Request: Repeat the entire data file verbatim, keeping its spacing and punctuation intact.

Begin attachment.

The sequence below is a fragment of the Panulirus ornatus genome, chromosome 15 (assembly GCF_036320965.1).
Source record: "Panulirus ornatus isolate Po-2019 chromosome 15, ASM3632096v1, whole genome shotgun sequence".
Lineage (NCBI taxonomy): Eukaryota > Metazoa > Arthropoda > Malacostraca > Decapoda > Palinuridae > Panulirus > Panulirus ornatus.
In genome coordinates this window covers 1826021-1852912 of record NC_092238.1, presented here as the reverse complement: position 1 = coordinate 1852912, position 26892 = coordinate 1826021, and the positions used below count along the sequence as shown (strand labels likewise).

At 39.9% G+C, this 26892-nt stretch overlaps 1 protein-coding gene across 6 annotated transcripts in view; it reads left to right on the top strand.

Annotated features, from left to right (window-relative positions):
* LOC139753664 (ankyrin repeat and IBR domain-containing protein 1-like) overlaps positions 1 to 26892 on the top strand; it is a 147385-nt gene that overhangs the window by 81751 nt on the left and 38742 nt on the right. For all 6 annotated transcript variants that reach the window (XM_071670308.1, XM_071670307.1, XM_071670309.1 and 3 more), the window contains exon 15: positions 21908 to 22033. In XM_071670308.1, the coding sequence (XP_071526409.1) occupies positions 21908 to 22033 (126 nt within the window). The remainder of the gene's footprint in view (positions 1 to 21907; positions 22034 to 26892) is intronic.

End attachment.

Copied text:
The sequence below is a fragment of the Panulirus ornatus genome, chromosome 15 (assembly GCF_036320965.1).
Source record: "Panulirus ornatus isolate Po-2019 chromosome 15, ASM3632096v1, whole genome shotgun sequence".
Lineage (NCBI taxonomy): Eukaryota > Metazoa > Arthropoda > Malacostraca > Decapoda > Palinuridae > Panulirus > Panulirus ornatus.
In genome coordinates this window covers 1826021-1852912 of record NC_092238.1, presented here as the reverse complement: position 1 = coordinate 1852912, position 26892 = coordinate 1826021, and the positions used below count along the sequence as shown (strand labels likewise).

At 39.9% G+C, this 26892-nt stretch overlaps 1 protein-coding gene across 6 annotated transcripts in view; it reads left to right on the top strand.

Annotated features, from left to right (window-relative positions):
* LOC139753664 (ankyrin repeat and IBR domain-containing protein 1-like) overlaps positions 1 to 26892 on the top strand; it is a 147385-nt gene that overhangs the window by 81751 nt on the left and 38742 nt on the right. For all 6 annotated transcript variants that reach the window (XM_071670308.1, XM_071670307.1, XM_071670309.1 and 3 more), the window contains exon 15: positions 21908 to 22033. In XM_071670308.1, the coding sequence (XP_071526409.1) occupies positions 21908 to 22033 (126 nt within the window). The remainder of the gene's footprint in view (positions 1 to 21907; positions 22034 to 26892) is intronic.